‘Shop Around’: Behind Smokey Robinson And The Miracles’ Classic Song
The Miracles’ ‘Shop Around’ is one of the greatest soul songs of all time. Here’s the story of how it got made.
It’s impossible to overstate just how important The Miracles and their leader, Smokey Robinson, were to Motown. In the late 50s, making the most of Robinson’s obvious potential became the pet project of Berry Gordy, the company’s founder. This kid with the soulful high voice had talent; Gordy, already a strong songwriter, with hits to his name for Jackie Wilson and Marv Johnson, made his mind up to shape Smokey’s compositional chops until they became a commercial proposition. Gordy taught Robinson about the structure of songs, and to seek meaningful lyrics. The outcome of his inspired mentoring must have been beyond his wildest dreams. Before long, Robinson would pen one of Motown’s earliest classics, The Miracles’ “Shop Around.”
Smokey became a writer and producer not only for his own group, but for other artists such as Mary Wells, The Marvelettes, and Marvin Gaye – to name but a few. The other Miracles knew their way around a song, too, and their guitarist, Marv Tarplin, was often a source of inspired melodies. Smokey’s trusted judgment made him a de facto A&R man for Motown and he was installed as the company’s vice president in 1962. But at first, The Miracles were just five Detroit kids – Smokey, his wife Claudette, Bobby Rogers, Ronald White, and Pete Moore – scuffling for a break that was by no means certain to arrive.
The group cut three singles for other labels under Gordy’s production supervision before Robinson urged Gordy to launch his own record company, Tamla, which released four more Miracles’ singles, two of which, 1959’s “Bad Girl” and the following year’s “Way Over There,” tickled the bottom reaches of the pop Hot 100. But their next single was a game-changer.
The biggest record for Motown
“‘Shop Around’ was the third record we had that made a noise nationally, and the biggest record we’d had until that point, and the biggest record for Motown,” recalled Smokey. “It really was the first bang-bang record the company had. It was recorded in 1960, and early in ’61 we got a gold record for it. It really got us established as a group.”
If anything, Smokey played down the record’s brilliance. Released in Detroit on September 27, 1960 (and given a nationwide release on October 15), “Shop Around,” recounting motherly advice about the search for Miss Right, reached a huge audience. It hit No.1 in the R&B charts and No.2 pop. As if that wasn’t enough, the B-side, “Who’s Lovin’ You,” gradually became regarded as a classic ballad, drawing an array of covers including those by The Supremes, The Temptations, Jackson 5, and En Vogue. The latter was slightly bizarre, as it was sung at the start of En Vogue’s breakthrough record, “Hold On,” which had itself been written as an answer song to “Who’s Lovin’ You” – 30 years later.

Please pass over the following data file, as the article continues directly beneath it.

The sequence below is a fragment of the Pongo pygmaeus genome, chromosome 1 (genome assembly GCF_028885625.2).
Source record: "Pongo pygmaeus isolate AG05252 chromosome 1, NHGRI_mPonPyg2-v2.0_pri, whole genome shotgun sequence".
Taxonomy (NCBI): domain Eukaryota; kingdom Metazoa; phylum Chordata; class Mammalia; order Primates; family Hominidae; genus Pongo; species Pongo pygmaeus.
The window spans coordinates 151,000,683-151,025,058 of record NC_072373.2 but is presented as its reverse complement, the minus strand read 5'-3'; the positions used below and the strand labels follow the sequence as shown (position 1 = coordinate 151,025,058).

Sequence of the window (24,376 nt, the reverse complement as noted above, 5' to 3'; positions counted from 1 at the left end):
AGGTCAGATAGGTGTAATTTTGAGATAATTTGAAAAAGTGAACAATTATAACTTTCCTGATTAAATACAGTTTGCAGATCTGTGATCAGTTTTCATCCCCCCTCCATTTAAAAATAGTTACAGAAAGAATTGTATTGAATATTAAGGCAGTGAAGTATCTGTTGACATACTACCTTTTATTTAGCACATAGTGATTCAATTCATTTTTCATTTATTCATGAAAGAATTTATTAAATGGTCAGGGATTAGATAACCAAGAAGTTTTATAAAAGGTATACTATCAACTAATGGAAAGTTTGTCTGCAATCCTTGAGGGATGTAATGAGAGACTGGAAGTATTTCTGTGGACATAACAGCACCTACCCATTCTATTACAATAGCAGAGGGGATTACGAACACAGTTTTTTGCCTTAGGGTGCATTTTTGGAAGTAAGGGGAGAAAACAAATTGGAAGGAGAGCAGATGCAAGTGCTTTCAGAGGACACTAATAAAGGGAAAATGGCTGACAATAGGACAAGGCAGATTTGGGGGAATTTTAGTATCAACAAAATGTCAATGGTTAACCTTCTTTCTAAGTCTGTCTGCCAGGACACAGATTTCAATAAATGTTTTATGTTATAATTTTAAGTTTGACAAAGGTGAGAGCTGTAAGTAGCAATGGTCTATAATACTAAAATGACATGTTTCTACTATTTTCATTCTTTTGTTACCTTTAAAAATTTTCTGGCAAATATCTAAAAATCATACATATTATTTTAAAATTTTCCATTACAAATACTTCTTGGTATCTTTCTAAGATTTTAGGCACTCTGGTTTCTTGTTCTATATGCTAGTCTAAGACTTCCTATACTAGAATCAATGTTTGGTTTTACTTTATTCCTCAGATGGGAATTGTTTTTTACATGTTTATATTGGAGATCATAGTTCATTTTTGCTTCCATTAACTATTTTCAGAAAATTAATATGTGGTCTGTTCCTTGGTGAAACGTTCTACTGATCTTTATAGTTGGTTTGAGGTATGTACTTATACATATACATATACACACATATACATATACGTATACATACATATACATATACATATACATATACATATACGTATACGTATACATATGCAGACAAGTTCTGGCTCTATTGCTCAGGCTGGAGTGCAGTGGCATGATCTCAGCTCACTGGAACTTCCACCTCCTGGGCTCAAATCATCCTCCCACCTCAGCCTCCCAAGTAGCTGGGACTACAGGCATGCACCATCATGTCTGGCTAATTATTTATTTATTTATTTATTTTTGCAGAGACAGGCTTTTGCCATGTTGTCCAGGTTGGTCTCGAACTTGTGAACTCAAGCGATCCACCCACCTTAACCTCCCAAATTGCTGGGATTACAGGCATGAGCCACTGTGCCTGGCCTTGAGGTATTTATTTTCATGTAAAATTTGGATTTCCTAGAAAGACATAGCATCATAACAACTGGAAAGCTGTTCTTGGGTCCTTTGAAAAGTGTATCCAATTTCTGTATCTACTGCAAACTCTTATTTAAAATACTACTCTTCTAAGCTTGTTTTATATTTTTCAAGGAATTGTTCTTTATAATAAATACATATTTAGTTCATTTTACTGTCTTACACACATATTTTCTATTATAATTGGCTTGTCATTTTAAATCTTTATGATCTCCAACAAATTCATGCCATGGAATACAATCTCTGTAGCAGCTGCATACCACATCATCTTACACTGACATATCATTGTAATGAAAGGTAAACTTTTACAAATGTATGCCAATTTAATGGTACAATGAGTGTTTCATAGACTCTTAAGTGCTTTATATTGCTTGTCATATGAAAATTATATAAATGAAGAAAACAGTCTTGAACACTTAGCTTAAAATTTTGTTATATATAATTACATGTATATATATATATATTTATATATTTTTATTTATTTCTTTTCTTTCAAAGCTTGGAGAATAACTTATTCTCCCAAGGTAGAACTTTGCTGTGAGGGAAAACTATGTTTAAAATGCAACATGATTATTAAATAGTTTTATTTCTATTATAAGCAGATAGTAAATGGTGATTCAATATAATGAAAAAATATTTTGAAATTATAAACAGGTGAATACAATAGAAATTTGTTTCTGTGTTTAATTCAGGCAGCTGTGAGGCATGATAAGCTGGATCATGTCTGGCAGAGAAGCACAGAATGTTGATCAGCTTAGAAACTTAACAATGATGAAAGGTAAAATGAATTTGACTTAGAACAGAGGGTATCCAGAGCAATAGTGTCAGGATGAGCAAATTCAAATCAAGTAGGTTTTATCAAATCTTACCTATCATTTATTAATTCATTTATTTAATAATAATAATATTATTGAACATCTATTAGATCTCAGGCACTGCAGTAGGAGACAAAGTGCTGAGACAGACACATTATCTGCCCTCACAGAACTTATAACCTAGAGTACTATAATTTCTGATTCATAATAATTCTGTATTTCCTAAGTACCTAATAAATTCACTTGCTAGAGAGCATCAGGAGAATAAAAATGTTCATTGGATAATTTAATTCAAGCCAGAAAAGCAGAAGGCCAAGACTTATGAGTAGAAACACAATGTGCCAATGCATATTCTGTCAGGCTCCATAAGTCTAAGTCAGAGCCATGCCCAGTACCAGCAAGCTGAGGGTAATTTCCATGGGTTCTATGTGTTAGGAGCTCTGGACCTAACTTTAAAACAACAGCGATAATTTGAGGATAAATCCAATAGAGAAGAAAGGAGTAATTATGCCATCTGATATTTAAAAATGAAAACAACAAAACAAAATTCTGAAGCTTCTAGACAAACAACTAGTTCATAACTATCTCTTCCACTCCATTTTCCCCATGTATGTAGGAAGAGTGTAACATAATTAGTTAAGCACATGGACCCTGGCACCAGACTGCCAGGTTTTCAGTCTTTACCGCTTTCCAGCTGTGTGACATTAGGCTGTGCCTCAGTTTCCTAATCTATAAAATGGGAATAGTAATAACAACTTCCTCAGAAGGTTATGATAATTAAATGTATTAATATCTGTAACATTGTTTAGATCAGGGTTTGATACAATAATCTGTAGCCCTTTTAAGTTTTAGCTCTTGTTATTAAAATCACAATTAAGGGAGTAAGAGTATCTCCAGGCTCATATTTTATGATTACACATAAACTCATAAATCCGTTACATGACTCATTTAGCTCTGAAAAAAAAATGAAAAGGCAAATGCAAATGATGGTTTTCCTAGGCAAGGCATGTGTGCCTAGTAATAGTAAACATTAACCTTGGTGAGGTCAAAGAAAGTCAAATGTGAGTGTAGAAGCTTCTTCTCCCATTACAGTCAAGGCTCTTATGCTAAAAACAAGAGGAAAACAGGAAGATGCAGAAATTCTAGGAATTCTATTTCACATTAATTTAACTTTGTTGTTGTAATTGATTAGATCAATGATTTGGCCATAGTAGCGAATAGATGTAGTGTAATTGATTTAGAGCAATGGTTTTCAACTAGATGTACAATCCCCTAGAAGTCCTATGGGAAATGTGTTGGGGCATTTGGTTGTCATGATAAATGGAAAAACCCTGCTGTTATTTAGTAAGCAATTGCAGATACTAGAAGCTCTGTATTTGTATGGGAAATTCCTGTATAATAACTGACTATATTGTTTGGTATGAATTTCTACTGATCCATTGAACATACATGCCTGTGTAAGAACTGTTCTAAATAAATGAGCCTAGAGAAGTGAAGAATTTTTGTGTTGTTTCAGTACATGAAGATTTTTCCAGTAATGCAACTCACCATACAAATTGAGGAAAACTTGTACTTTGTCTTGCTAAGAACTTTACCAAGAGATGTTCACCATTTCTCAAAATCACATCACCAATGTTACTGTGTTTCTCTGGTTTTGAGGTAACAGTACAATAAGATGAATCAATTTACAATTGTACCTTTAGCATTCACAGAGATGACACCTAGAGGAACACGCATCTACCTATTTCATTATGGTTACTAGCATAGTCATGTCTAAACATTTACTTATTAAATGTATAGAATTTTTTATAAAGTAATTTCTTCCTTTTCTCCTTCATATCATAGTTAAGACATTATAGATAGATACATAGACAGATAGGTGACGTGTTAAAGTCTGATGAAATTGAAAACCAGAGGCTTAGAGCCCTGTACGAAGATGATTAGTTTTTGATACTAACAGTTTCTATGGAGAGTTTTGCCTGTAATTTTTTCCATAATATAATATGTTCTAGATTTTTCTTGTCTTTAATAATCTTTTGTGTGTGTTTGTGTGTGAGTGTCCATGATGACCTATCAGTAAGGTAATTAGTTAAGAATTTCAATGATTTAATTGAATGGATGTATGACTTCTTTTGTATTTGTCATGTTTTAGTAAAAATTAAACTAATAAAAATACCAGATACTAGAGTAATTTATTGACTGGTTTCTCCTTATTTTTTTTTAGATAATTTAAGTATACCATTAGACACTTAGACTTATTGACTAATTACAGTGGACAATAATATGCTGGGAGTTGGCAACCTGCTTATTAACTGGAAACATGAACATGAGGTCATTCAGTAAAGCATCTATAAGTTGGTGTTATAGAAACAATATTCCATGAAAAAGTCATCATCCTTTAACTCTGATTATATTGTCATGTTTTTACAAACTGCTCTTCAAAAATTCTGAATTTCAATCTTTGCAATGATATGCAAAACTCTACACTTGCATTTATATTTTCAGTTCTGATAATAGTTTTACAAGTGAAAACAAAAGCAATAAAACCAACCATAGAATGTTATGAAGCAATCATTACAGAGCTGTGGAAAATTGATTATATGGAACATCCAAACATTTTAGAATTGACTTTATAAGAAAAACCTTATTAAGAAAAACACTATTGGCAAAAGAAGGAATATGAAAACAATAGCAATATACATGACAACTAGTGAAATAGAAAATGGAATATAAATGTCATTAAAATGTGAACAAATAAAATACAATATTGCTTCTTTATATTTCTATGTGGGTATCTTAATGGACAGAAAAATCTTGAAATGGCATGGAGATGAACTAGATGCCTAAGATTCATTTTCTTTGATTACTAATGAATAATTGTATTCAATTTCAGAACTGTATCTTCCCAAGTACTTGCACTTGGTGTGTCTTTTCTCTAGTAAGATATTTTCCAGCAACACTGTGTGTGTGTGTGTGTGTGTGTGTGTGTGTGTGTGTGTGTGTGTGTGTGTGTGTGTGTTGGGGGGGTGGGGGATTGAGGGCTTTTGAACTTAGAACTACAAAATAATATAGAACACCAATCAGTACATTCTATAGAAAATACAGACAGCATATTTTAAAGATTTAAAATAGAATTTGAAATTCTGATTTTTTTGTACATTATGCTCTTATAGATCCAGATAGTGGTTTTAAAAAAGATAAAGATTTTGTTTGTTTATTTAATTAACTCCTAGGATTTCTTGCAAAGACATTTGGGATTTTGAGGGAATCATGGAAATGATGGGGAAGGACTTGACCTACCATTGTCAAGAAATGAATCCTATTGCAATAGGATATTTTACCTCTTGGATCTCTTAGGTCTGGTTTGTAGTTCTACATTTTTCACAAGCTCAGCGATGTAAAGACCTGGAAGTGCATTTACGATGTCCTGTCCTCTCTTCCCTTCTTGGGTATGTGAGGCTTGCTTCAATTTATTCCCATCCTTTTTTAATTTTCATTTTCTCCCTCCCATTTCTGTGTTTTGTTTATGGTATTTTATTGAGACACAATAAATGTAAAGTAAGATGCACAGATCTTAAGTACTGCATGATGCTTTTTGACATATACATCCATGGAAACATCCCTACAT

“Shop Around” drew its own following, thanks to versions by Mary Wells, Johnny Kidd And The Pirates, The Captain And Tenille, and many more. But The Miracles’ next pop Top 10 smash, “You’ve Really Got A Hold On Me,” drew even more accolades and established Smokey’s credentials as a songwriter for all time.
“Smokey was very, very confident in the record”
The Miracles’ Ronnie White remembered: “‘You’ve Really Got A Hold On Me,’ Smokey and Bobby Rogers sang lead, and I’ve got a personal thing about it. At the time we were recording it, I didn’t like it. It was different in that it had some things going on that weren’t the way things usually go in songs. But Smokey was very, very confident in the record. We recorded it and it turned out it was a hit, and it was subsequently recorded by The Beatles and other artists.”
Inspired by hearing Sam Cooke’s “Bring It On Home To Me,” Smokey wrote the song in a New York City hotel. It sold a million copies in the US across 1962-63, and after The Beatles covered it on their second album, With The Beatles, it entranced an even bigger audience worldwide. The song remains a rhythm’n’blues classic. Berry Gordy’s protégé had come good – for all time.
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